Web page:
Of course, every finished project leads to a new one. The swimming pool is galvanized steel and is showing some rust spots. Probably due to our acidic well water. I’ll have to find some way to protect the pool later this summer. Maybe vinylester gelcoat will stick to the steel.
And of course there is the long list of unfinished projects. the next project this afternoon is to get some more work on Will’s sailboat – assuming I have the energy to get working in the later afternoon heat.
I do realize that I’m a lot better at starting projects than finishing them. I have a 26′ sailboat that I am refurbishing, and it may wind up being just a project to work on and never a boat in the water. With that in mind, and the summer coming quickly, I decided that I needed something to get on the water. So, two weeks ago, I picked up a 7′ dinghy. It was small enough to fit in the back of the mini-van.
The boat was pretty ugly, but looked like it would float. I washed it and sanded and smoothed the bottom. I had a third of a can of gelcoat left from last summer that I used to paint the bottom (or most of the bottom). The big sailboat came with a larger dinghy that I’m just waiting to throw in the trash next time we get a dumpster, but it did have two sets of oars. I sanded the wooden oars and reinforced the blades with some fiberglass and epoxy. I topped it with a few coats of marine varnish. Not the nicest oars, but functional. They might be a touch too long for the boat, but the price was right.
This weekend Will and I decided to take Izzy and his dog, Hoagie, down to the Thames river and test out the boat. Izzy decided that she preferred swimming, and Hoagie preferred the shore, though he started having fun chasing splashes from Izzy swimming. We will make a swimmer of him one of these days. The only problem is he liked to drink the water, and I’m pretty sure it is brackish where we put in (not that I was going to taste it).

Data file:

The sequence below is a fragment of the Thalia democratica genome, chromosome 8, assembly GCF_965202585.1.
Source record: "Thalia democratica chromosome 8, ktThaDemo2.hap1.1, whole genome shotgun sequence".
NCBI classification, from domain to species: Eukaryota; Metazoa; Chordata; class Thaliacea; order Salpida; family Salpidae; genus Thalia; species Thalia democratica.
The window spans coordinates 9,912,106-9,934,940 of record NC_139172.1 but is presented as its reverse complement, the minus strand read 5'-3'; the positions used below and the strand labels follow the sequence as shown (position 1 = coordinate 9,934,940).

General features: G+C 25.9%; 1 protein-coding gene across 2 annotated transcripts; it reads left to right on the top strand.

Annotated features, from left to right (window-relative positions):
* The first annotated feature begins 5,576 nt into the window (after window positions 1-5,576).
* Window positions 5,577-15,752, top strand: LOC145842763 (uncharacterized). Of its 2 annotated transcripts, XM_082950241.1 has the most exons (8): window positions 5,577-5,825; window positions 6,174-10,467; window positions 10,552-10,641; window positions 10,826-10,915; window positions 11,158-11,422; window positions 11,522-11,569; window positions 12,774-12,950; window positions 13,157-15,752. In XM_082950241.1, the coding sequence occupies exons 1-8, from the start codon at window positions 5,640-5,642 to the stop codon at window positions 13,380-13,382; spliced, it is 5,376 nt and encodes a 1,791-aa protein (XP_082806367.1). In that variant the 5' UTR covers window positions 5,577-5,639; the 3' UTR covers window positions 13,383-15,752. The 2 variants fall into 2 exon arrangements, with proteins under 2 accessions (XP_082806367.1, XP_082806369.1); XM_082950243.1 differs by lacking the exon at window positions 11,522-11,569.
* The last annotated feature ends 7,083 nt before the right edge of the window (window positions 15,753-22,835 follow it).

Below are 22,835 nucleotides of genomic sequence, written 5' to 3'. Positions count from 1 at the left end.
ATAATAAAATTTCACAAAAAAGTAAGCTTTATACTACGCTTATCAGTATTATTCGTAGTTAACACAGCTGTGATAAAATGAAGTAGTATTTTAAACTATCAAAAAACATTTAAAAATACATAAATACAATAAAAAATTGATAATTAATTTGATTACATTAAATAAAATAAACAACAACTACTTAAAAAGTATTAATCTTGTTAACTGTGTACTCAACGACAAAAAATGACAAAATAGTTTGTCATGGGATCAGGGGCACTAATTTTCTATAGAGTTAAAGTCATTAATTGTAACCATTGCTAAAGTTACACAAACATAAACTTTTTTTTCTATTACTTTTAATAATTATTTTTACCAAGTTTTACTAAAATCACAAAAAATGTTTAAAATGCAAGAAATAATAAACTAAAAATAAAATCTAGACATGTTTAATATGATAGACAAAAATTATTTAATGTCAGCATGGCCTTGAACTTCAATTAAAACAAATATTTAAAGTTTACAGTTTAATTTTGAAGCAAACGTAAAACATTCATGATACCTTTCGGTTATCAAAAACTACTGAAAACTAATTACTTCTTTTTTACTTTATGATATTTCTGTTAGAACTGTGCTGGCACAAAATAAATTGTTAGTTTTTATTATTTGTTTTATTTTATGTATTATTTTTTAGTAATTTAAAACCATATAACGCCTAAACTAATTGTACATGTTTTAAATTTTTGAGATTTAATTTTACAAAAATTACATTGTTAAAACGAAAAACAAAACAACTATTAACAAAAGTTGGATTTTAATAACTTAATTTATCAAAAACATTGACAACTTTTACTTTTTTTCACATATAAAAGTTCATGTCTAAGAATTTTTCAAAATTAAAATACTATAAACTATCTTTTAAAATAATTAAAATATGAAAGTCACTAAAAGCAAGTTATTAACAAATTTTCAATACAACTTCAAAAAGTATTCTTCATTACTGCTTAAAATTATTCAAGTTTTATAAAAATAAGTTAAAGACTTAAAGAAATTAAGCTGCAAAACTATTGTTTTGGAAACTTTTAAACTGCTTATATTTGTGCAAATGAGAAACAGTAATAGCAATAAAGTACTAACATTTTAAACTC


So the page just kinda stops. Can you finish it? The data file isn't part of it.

The boat is really small, but it floats. Rowing was a pain, there isn’t much room to stretch your legs out when you are rowing and you have the tendency to hit your knees with the oars. Maybe shorter oars would help. Or maybe a trolling motor would make it more fun to explore (though I’d probably have to register it if I put a trolling motor on it). Maybe I’ll paint the sides later this summer if we have any gelcoat left from Will’s boat.
Next time I’ll try freshwater if we are bringing Hoagie. At least then he can drink the water. I canoe might be an even better bet for getting on the water, but enough boats (for now).
A few weeks ago, Will pulled out his sailboat to try to get it ready for the summer. We had pulled off all the deck fittings last summer to paint the top of the boat, but never got back to putting the fittings back on. His boat is a 16′ lifting keel O’Day Wildfire from the late 1960s. A lot of the hardware isn’t original, and the parts that are show their age.
One of the pieces that were in rough shape were the thru-deck bushings. New ones cost $10-$15 each, so why not play around with the 3d printer and try printing them. Commercial bushings have metal linings, so the printed ones may not last as long. But I had spare resin, so there was no real cost to making the parts. Anyway, we could always replace them with commercial bushings in the future if needed. I spent a few nights designing the part on Fusion 360 and made some test pieces. It would probably have been easier if I had a set of calipers to measure the original, but trial and error works as well. The final design seems to fit the boat and I am in the process of printing four – though I think I could probably fit a few more on the print space. The parts take about an hour to print on our cheap printer.
For the final weekend of spring break, Susanna and I decided to take Izzy to New York City. Izzy and Susanna had Swedish school on that Sunday in New Rochelle, so would have to make the drive no matter what. We made reservations at a Residence Inn in Secaucus, NJ. The hotel is an easy detour from I-95, though the trip down 95 (at least through Connecticut) is pretty terrible. There is free parking and it is a short bus ride into the city.